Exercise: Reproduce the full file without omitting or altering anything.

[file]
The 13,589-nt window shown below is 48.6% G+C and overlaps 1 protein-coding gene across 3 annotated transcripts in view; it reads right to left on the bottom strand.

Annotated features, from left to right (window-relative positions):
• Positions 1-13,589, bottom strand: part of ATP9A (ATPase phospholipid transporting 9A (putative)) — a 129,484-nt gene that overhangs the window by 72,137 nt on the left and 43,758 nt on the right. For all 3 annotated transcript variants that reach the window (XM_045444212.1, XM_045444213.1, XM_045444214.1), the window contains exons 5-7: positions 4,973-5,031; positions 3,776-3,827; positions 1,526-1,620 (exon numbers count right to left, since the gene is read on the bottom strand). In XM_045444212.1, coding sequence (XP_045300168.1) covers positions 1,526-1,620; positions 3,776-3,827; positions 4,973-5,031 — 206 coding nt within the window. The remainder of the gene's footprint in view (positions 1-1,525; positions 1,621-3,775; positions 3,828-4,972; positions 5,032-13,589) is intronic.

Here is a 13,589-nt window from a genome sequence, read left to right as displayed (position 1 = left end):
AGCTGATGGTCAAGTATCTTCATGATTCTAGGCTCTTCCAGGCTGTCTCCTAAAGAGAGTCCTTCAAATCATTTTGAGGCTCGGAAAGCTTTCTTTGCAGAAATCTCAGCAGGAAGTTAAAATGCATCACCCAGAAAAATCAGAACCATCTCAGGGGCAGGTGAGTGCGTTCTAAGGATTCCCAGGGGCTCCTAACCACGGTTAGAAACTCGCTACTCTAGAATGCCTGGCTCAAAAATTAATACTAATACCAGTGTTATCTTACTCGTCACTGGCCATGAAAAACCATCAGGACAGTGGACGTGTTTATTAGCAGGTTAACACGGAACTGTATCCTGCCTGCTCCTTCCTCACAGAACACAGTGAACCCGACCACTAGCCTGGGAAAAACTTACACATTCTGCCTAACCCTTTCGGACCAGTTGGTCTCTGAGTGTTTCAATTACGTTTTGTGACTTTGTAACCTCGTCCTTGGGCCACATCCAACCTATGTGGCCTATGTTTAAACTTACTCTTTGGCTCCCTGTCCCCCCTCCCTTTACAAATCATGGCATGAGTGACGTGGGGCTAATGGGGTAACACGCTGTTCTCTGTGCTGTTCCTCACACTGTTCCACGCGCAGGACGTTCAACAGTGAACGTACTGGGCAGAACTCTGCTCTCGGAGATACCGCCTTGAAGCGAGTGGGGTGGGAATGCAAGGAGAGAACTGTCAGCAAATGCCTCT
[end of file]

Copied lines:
The 13,589-nt window shown below is 48.6% G+C and overlaps 1 protein-coding gene across 3 annotated transcripts in view; it reads right to left on the bottom strand.

Annotated features, from left to right (window-relative positions):
• Positions 1-13,589, bottom strand: part of ATP9A (ATPase phospholipid transporting 9A (putative)) — a 129,484-nt gene that overhangs the window by 72,137 nt on the left and 43,758 nt on the right. For all 3 annotated transcript variants that reach the window (XM_045444212.1, XM_045444213.1, XM_045444214.1), the window contains exons 5-7: positions 4,973-5,031; positions 3,776-3,827; positions 1,526-1,620 (exon numbers count right to left, since the gene is read on the bottom strand). In XM_045444212.1, coding sequence (XP_045300168.1) covers positions 1,526-1,620; positions 3,776-3,827; positions 4,973-5,031 — 206 coding nt within the window. The remainder of the gene's footprint in view (positions 1-1,525; positions 1,621-3,775; positions 3,828-4,972; positions 5,032-13,589) is intronic.

Here is a 13,589-nt window from a genome sequence, read left to right as displayed (position 1 = left end):
AGCTGATGGTCAAGTATCTTCATGATTCTAGGCTCTTCCAGGCTGTCTCCTAAAGAGAGTCCTTCAAATCATTTTGAGGCTCGGAAAGCTTTCTTTGCAGAAATCTCAGCAGGAAGTTAAAATGCATCACCCAGAAAAATCAGAACCATCTCAGGGGCAGGTGAGTGCGTTCTAAGGATTCCCAGGGGCTCCTAACCACGGTTAGAAACTCGCTACTCTAGAATGCCTGGCTCAAAAATTAATACTAATACCAGTGTTATCTTACTCGTCACTGGCCATGAAAAACCATCAGGACAGTGGACGTGTTTATTAGCAGGTTAACACGGAACTGTATCCTGCCTGCTCCTTCCTCACAGAACACAGTGAACCCGACCACTAGCCTGGGAAAAACTTACACATTCTGCCTAACCCTTTCGGACCAGTTGGTCTCTGAGTGTTTCAATTACGTTTTGTGACTTTGTAACCTCGTCCTTGGGCCACATCCAACCTATGTGGCCTATGTTTAAACTTACTCTTTGGCTCCCTGTCCCCCCTCCCTTTACAAATCATGGCATGAGTGACGTGGGGCTAATGGGGTAACACGCTGTTCTCTGTGCTGTTCCTCACACTGTTCCACGCGCAGGACGTTCAACAGTGAACGTACTGGGCAGAACTCTGCTCTCGGAGATACCGCCTTGAAGCGAGTGGGGTGGGAATGCAAGGAGAGAACTGTCAGCAAATGCCTCT